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X-linked lymphoproliferative disease

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Title: X-linked lymphoproliferative disease  
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Subject: List of eponymously named diseases, ICD-10 Chapter III: Diseases of the blood and blood-forming organs, and certain disorders involving the immune mechanism, Hemophagocytic lymphohistiocytosis, XIAP
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X-linked lymphoproliferative disease

X-linked lymphoproliferative disease
Classification and external resources
ICD-10 OMIM DiseasesDB eMedicine MeSH GeneReviews

X-linked lymphoproliferative disease (also known as "Duncan's disease"[1]:86 or "Purtilo syndrome"[2]) is a lymphoproliferative disorder.[3]

Causes

XLP1

There is a mutation on the X-chromosome that has been found to be associated with a T- and NK-cell lymphoproliferative disorder. The mutation is on the long arm of the chromosome, at position 25, which is denoted as Xq25. At this position, there is a deletion in the SH2D1A gene, which codes for an SH2 domain on a signal transducing protein called SLAM-associated protein (SAP).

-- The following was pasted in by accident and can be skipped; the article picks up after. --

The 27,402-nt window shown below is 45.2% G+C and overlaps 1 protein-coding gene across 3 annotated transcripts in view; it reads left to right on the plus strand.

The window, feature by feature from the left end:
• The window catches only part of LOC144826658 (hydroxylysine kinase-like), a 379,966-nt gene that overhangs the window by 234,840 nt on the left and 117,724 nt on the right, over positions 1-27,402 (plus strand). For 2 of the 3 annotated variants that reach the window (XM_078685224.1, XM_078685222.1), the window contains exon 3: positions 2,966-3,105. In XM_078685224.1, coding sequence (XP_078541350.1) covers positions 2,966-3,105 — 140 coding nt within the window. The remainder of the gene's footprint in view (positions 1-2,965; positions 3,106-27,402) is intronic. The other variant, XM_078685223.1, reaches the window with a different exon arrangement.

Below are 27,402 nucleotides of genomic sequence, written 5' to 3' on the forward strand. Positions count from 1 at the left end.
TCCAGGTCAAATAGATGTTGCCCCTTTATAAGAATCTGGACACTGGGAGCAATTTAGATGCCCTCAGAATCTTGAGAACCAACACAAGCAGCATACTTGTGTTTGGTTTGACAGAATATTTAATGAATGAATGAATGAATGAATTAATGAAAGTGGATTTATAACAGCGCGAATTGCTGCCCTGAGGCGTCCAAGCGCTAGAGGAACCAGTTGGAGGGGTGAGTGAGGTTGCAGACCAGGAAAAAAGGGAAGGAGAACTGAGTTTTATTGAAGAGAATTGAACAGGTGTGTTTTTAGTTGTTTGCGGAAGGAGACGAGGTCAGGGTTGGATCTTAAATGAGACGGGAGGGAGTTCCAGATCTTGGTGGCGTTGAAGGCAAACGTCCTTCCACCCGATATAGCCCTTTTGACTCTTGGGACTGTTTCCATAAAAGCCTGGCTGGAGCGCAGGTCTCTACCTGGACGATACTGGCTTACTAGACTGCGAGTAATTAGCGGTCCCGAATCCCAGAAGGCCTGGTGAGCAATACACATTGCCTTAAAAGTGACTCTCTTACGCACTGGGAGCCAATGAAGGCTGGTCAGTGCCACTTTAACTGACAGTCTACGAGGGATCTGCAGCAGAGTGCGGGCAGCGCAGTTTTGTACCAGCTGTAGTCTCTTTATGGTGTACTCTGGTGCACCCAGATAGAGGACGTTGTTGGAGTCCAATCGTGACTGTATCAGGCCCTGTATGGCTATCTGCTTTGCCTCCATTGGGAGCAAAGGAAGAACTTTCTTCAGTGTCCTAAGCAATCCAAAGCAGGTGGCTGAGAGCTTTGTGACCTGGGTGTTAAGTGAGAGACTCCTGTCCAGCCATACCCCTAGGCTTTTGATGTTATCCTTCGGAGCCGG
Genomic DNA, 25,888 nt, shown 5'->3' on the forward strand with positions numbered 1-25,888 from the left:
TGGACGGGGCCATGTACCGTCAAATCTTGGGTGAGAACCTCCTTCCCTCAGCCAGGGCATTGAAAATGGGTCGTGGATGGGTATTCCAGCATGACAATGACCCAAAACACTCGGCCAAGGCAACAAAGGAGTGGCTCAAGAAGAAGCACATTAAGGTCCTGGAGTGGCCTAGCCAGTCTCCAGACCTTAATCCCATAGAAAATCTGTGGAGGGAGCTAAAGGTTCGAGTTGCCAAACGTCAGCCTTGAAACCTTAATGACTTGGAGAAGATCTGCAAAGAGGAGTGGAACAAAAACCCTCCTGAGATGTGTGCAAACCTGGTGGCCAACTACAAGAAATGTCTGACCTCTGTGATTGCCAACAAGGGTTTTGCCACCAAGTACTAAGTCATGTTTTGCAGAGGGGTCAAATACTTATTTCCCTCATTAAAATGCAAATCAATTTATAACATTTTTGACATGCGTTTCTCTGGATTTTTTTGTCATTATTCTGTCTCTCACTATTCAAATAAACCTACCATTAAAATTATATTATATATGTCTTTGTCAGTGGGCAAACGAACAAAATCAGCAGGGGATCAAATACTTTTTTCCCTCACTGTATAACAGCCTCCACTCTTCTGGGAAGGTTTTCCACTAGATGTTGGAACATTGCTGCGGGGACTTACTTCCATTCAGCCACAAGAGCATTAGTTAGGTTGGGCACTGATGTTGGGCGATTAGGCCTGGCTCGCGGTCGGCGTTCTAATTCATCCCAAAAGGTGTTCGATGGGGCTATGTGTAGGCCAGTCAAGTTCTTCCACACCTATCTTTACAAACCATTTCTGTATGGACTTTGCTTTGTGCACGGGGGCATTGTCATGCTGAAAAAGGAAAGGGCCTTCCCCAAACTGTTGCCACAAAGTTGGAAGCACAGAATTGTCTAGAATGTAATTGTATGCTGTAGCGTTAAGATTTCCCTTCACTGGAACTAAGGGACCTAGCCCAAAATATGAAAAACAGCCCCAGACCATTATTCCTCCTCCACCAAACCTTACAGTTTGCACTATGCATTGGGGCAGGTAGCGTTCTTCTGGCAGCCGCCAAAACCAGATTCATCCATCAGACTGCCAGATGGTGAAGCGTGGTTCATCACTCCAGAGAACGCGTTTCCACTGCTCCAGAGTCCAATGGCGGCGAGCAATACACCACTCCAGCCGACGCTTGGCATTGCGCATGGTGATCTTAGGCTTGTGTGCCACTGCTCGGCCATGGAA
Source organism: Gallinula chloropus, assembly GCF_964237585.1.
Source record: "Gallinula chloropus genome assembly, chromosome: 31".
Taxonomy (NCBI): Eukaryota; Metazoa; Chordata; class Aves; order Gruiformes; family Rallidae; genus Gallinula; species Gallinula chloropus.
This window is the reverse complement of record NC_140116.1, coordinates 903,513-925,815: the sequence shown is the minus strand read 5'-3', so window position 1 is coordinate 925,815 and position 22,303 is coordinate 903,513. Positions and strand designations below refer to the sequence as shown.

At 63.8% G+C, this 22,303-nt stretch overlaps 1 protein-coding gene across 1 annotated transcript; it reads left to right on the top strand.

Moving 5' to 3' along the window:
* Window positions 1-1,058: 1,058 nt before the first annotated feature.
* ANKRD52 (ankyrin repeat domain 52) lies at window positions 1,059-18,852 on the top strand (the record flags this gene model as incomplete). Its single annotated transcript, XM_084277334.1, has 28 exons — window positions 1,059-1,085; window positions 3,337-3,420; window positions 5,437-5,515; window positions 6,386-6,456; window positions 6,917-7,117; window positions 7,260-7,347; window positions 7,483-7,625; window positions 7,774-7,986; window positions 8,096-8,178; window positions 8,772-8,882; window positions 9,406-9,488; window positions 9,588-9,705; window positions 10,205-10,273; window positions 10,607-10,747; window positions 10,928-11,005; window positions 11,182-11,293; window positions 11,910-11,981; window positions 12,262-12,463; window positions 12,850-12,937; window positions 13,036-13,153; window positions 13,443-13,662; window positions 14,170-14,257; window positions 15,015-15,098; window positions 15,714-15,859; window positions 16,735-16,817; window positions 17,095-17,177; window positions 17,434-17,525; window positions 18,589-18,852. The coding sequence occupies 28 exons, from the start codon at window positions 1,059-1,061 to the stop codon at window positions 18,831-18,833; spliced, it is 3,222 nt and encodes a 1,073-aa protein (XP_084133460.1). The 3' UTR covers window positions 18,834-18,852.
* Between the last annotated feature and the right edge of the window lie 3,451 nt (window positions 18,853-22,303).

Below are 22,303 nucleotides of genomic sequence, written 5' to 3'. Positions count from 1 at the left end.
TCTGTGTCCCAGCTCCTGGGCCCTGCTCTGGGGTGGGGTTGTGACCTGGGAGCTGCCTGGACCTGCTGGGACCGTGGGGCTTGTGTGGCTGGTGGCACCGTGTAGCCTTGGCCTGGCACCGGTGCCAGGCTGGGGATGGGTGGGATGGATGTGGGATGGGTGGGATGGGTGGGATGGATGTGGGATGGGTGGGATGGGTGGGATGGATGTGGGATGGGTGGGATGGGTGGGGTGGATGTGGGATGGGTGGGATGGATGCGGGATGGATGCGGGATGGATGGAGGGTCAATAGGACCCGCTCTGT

The term "SH2" domain stands for src-homology 2 domain, which is a three-dimensional domain structure of about 100 amino acid residues. These domains are present in many signalling proteins because they permit specific, non-covalent bonding to proteins that contain phosphotyrosines. The amino acid residues adjacent to the phosphotyrosine on the target protein are what determine the unique binding specificity.[4]

The SAP protein is important in the signalling events that activate T- and NK-cells[5] due to its adaptor function. Normally, the SAP protein is expressed in the cytoplasm of T- and NK-cells, where it binds to the cytoplasmic domain of the surface receptor called signaling lymphocyte activation molecule (SLAM). This binding initiates a signal transduction pathway, which results in the modulation of IFN-γ. A deletion in the SH2D1A gene leads to a non-functional SH2 domain on the SAP protein, making it unable to bind to SLAM. This leads to aberrant IFN-γ modulation, causing uncontrolled cell proliferation.

XLP2

A second form is associated with XIAP.[6]

Some sources recommend classifying this condition as "X-linked familial hemophagocytic lymphohistiocytosis" instead of X-linked lymphoproliferative disease.[7]

Presentation

Strangely, in boys with X-linked lymphoproliferative disorder, there is an inability to mount an immune response to the Epstein-Barr virus (EBV),[8] which often leads to death from bone marrow failure, irreversible hepatitis, and malignant lymphoma. However, the connection between EBV and X-linked lymphoproliferative disorder is yet to be determined.[9]

Patients produce insufficient numbers of CD27 memory B cells.[10]

References

External links

  • X-linked lymphoproliferative disease community
  • XLP Research Trust
  • GeneReview/NIH/UW entry on Lymphoproliferative Disease, X-Linked

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